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my wife will be in the market for a vehicle next march. fuel economy is a concern as is technology and gadgets. 1500 spent on a v6 is 1500 less for cool features especially when it'll never be used for towing or off roading. different strokes and all that
 

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Wait, is there a 2WD Cherokee or are they all AWD?
 

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You know, not everyone cares about doing 0-60 in under 7 seconds. The four cylinder will probably be at least $1,000 cheaper than the V6 and perhaps simpler to repair (less stuff under the hood, essentially).

The city mileage gap is likely much larger than the highway mileage gap, and for many people that's more important.

The idea that nobody will go offroad with a four cylinder is inane. Wranglers and XJs were sold with four cylinders for decades. (Indeed, CJ was sold four-cylinder-only for years, as I recall?)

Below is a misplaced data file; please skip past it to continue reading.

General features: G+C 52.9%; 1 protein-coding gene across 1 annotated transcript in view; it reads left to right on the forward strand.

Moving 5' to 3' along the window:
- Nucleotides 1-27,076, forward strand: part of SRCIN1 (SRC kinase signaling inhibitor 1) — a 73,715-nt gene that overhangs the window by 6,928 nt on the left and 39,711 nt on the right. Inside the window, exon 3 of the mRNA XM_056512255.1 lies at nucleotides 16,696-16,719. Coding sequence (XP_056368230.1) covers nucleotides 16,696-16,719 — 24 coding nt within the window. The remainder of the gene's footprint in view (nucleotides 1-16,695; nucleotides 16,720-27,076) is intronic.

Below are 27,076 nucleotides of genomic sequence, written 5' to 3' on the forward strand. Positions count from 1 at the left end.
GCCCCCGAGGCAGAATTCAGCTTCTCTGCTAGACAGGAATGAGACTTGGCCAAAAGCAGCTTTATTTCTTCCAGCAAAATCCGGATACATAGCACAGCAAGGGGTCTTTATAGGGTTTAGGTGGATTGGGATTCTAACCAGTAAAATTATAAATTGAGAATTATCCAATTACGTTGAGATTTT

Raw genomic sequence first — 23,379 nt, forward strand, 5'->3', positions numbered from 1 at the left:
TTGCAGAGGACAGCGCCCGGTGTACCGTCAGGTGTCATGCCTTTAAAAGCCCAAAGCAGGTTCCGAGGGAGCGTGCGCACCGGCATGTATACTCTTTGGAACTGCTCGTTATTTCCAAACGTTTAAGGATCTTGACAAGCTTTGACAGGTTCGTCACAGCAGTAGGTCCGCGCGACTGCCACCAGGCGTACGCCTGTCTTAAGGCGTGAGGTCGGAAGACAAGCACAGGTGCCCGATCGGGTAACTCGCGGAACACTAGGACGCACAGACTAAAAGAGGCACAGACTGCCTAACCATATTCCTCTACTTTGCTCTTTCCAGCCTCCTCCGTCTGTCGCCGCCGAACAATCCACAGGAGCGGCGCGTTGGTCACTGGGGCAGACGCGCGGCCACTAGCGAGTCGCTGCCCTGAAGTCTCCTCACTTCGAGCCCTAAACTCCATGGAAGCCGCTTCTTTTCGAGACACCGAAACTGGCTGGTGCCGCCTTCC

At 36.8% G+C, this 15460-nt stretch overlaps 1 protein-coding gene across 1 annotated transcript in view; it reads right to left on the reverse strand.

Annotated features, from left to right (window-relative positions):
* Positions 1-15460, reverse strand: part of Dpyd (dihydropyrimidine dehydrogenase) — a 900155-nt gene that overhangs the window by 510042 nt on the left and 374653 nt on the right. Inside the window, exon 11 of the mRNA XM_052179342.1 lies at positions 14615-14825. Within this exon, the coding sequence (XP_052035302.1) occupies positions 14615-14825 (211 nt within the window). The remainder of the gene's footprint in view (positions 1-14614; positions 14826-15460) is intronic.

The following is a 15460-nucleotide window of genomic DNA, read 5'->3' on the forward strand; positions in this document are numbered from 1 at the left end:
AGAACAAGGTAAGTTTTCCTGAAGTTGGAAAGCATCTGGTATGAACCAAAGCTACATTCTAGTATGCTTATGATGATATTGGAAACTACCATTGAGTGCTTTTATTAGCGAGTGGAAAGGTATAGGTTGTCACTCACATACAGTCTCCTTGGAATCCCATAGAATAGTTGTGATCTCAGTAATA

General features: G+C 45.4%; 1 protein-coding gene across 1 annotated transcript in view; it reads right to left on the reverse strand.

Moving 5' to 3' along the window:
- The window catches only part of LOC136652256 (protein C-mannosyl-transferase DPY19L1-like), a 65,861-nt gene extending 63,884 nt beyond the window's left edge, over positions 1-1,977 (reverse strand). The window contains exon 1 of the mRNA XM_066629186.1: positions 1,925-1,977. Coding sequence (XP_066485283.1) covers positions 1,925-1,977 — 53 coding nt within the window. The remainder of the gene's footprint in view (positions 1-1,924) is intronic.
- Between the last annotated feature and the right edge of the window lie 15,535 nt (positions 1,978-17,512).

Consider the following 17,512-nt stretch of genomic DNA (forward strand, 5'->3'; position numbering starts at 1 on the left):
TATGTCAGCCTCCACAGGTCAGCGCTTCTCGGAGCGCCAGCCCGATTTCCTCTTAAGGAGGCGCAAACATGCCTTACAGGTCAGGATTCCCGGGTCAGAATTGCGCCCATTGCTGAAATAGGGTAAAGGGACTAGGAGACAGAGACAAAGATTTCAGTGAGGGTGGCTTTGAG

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DaveAdmin said:
I can't find the city mileage on jeep.com but 29 mpg is confirmed for V6.
It's still there just kind of hidden...

If you go here:

http://www.jeep.com/en/2014/cherokee/

then scroll down until the navigation tabs appear at the right with the following options

  • Awards

  • Models

  • Interior

  • Exterior

  • Capability

  • Safety & Security
Click Capability

Then under the big green blurb that says 31 HWY MPG, there are engine selections for the 2.4 Tiger Shark and the 3.2 Pentastar V6.

Click the 3.2 Pentastar that is currently greyed out. The number should change to 29 MPG HWY, and if you click the plus sign, you will see the city/highway breakdown.

Hope that helps.
 

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MoparNorm said:
If a buyer is willing to give up performance to save $1,500, they are likely better off getting the 2WD version, or looking elsewhere.